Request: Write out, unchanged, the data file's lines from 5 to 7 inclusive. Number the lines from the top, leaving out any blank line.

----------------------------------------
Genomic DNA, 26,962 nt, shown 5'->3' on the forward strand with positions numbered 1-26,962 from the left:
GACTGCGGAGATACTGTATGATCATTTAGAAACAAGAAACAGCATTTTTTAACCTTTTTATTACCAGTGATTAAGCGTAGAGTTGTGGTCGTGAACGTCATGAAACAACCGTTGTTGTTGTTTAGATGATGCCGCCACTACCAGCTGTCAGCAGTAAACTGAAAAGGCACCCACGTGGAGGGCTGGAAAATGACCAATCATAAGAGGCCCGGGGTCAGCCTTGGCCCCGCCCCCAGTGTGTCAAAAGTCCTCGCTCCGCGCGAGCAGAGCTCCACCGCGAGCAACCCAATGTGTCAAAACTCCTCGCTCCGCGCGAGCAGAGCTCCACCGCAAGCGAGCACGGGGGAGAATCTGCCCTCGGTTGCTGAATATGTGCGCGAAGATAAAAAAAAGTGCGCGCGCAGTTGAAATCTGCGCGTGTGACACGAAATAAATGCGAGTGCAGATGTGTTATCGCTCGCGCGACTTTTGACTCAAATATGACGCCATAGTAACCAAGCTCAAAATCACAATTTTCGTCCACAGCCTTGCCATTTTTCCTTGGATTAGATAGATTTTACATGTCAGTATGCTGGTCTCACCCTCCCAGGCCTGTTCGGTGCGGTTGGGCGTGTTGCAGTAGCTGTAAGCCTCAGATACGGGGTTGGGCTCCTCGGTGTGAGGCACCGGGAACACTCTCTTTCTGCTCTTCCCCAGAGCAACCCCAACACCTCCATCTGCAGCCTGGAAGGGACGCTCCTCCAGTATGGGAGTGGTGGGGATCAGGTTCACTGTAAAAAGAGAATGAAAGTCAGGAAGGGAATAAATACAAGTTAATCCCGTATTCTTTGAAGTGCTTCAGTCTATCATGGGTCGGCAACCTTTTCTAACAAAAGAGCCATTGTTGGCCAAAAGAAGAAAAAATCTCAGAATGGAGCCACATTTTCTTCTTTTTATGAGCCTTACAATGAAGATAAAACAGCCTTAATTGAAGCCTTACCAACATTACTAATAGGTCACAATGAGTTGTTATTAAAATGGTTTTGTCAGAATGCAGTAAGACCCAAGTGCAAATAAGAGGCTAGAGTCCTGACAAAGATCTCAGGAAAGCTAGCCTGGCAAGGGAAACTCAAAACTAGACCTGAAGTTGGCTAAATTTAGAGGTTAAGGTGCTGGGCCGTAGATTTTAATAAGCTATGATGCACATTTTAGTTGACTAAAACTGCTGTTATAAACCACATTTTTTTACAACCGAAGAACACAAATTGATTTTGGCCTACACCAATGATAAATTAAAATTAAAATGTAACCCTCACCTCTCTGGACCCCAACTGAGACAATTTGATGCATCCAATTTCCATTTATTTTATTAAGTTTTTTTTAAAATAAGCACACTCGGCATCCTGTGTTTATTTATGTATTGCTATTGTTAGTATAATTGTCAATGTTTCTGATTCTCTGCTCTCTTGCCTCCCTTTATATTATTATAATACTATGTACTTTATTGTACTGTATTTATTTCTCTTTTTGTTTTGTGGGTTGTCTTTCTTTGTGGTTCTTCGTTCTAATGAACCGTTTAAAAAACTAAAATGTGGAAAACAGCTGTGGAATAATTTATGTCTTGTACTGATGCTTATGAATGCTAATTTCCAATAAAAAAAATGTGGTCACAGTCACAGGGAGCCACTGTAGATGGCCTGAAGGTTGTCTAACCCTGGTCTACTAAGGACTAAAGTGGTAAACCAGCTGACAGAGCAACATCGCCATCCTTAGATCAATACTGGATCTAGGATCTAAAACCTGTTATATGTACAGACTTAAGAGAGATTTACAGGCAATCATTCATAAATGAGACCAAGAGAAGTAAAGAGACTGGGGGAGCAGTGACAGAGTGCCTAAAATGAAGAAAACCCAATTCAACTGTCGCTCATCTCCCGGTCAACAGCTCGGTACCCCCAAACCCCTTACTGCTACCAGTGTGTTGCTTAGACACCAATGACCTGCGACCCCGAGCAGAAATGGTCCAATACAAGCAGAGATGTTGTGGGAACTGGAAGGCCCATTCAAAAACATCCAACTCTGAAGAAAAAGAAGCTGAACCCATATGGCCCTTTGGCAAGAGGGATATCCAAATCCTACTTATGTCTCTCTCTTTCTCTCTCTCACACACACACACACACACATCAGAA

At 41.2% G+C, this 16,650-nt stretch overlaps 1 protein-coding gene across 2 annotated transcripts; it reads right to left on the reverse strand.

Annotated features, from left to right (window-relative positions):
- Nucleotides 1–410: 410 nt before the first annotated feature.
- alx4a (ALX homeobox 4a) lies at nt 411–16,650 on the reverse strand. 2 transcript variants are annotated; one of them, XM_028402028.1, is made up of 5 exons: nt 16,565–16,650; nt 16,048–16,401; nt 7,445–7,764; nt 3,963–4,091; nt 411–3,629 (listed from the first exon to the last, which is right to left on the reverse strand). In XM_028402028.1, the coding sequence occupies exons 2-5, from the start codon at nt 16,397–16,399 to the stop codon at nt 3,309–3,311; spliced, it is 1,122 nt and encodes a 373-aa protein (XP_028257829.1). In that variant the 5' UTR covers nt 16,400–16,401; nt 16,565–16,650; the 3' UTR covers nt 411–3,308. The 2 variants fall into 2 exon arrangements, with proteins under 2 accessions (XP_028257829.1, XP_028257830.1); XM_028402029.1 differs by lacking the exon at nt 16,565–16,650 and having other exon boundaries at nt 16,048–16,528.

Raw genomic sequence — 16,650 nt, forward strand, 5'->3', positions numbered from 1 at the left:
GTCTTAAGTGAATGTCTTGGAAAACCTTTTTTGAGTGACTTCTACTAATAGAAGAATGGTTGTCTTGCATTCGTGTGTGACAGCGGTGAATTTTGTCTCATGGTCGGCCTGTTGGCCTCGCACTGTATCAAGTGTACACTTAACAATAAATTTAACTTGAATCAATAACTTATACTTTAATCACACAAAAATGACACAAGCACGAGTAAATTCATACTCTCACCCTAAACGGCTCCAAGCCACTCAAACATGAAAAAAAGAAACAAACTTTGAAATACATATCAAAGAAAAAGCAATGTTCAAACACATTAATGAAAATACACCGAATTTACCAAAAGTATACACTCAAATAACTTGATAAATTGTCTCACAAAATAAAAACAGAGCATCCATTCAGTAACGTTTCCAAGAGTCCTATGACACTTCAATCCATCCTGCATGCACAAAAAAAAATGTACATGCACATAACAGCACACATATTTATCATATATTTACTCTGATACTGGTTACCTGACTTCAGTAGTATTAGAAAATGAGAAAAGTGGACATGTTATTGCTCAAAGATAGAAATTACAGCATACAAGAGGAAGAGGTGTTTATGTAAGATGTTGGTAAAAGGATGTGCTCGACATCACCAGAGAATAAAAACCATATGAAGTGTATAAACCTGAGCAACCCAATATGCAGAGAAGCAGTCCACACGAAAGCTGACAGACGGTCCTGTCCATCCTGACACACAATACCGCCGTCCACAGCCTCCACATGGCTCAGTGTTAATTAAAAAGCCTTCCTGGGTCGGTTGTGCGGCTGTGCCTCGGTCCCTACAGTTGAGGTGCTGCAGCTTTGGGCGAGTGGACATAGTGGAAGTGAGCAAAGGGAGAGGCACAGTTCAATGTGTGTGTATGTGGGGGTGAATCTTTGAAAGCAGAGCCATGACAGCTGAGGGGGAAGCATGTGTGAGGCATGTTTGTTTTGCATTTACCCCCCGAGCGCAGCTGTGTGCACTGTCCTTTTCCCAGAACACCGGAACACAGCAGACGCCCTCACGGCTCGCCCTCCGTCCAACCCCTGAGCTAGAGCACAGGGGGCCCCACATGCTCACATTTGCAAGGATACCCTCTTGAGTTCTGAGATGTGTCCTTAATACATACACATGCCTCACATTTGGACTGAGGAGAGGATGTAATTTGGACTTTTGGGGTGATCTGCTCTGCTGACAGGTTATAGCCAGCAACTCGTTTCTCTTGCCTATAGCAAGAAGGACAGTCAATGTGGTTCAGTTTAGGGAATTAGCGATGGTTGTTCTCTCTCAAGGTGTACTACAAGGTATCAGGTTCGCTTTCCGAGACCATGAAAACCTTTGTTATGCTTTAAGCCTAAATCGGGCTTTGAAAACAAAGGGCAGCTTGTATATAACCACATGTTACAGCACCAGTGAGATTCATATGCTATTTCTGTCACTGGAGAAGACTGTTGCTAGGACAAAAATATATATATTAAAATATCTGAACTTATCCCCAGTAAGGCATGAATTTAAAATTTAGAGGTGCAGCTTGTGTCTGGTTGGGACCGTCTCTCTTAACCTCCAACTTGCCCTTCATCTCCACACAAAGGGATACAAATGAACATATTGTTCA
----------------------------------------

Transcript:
- Nucleotides 1–410: 410 nt before the first annotated feature.
- alx4a (ALX homeobox 4a) lies at nt 411–16,650 on the reverse strand. 2 transcript variants are annotated; one of them, XM_028402028.1, is made up of 5 exons: nt 16,565–16,650; nt 16,048–16,401; nt 7,445–7,764; nt 3,963–4,091; nt 411–3,629 (listed from the first exon to the last, which is right to left on the reverse strand). In XM_028402028.1, the coding sequence occupies exons 2-5, from the start codon at nt 16,397–16,399 to the stop codon at nt 3,309–3,311; spliced, it is 1,122 nt and encodes a 373-aa protein (XP_028257829.1). In that variant the 5' UTR covers nt 16,400–16,401; nt 16,565–16,650; the 3' UTR covers nt 411–3,308. The 2 variants fall into 2 exon arrangements, with proteins under 2 accessions (XP_028257829.1, XP_028257830.1); XM_028402029.1 differs by lacking the exon at nt 16,565–16,650 and having other exon boundaries at nt 16,048–16,528.

Raw genomic sequence — 16,650 nt, forward strand, 5'->3', positions numbered from 1 at the left: